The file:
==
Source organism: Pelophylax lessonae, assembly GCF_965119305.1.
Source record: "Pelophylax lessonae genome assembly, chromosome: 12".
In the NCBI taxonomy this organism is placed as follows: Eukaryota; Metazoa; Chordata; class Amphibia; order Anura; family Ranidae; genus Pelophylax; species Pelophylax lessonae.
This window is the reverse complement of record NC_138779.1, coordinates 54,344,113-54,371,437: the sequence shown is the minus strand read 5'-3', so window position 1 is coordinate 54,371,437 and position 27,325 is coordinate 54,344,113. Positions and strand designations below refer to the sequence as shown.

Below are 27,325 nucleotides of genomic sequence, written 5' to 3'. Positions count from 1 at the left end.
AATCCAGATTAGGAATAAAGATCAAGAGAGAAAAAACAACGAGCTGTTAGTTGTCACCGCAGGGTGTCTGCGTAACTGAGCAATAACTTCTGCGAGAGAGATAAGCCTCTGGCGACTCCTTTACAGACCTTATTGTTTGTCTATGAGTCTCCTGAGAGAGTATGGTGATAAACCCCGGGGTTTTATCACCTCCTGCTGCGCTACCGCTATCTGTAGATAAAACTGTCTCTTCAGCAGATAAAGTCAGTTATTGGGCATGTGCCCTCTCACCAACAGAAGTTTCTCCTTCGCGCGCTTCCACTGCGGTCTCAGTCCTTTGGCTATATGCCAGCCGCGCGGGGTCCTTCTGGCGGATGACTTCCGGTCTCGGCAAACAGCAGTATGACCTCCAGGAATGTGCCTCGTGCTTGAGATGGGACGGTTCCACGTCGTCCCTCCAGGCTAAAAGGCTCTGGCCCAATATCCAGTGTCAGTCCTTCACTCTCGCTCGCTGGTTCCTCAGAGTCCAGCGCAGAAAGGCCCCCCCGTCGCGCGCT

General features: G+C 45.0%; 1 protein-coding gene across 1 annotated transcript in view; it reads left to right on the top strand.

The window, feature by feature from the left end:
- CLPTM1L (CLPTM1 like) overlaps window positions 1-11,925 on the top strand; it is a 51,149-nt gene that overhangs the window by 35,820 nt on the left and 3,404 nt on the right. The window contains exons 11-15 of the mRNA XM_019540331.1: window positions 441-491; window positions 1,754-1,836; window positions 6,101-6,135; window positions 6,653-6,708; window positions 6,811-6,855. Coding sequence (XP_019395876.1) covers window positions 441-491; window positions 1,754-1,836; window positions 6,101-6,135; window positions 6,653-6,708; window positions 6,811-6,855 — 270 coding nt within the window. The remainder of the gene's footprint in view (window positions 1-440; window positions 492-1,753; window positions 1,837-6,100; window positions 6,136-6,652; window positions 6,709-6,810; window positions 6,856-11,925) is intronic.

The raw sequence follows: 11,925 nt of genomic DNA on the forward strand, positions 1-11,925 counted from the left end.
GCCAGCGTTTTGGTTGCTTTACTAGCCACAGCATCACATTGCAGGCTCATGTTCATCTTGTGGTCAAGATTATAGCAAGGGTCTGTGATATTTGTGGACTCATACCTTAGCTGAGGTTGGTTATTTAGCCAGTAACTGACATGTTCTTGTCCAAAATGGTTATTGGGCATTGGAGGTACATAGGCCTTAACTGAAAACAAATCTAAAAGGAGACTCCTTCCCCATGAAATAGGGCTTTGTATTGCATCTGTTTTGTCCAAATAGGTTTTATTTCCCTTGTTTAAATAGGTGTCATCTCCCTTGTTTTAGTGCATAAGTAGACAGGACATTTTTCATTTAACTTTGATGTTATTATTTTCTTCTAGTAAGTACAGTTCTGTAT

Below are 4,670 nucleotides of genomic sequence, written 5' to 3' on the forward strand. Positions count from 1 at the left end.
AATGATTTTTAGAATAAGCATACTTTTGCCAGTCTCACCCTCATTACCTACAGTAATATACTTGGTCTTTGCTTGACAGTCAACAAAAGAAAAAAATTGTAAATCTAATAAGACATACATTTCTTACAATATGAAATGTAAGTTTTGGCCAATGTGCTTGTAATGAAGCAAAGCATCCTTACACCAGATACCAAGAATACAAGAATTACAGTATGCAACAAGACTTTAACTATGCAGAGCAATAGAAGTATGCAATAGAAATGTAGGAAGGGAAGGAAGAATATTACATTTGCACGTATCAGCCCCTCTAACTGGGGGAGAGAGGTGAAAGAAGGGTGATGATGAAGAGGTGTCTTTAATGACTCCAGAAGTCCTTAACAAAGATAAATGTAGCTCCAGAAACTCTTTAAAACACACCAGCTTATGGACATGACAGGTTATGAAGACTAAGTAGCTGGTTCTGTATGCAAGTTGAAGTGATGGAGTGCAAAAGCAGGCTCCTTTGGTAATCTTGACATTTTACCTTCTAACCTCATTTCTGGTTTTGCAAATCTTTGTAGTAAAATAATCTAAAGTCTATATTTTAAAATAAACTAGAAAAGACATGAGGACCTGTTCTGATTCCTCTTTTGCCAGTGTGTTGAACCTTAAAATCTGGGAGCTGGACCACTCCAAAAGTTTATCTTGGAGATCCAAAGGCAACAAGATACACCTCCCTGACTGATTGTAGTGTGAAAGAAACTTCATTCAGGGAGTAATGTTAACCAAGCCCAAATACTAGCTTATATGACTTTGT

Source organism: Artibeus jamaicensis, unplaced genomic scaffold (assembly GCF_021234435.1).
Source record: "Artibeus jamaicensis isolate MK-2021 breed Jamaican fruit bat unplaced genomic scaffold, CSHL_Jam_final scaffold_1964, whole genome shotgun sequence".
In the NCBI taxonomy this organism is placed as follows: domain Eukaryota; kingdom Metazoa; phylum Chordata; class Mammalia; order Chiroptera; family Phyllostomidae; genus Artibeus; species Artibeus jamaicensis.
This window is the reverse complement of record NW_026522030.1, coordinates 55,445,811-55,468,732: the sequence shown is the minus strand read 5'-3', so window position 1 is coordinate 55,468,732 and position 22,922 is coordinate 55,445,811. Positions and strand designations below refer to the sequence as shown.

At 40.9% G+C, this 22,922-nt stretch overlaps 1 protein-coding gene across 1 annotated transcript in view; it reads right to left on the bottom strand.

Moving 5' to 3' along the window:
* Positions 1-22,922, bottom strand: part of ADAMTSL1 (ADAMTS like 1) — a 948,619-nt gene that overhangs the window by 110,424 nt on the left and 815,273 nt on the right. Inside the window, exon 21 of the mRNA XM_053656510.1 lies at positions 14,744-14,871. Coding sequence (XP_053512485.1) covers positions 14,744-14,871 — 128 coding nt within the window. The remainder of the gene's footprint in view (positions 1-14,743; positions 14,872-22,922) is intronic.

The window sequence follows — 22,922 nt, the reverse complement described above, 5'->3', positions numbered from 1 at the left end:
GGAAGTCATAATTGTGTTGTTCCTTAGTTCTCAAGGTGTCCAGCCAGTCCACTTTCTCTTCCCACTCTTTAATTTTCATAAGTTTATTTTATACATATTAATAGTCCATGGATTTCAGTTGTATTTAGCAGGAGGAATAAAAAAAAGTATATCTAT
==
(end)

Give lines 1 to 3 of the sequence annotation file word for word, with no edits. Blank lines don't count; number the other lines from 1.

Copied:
Source organism: Pelophylax lessonae, assembly GCF_965119305.1.
Source record: "Pelophylax lessonae genome assembly, chromosome: 12".
In the NCBI taxonomy this organism is placed as follows: Eukaryota; Metazoa; Chordata; class Amphibia; order Anura; family Ranidae; genus Pelophylax; species Pelophylax lessonae.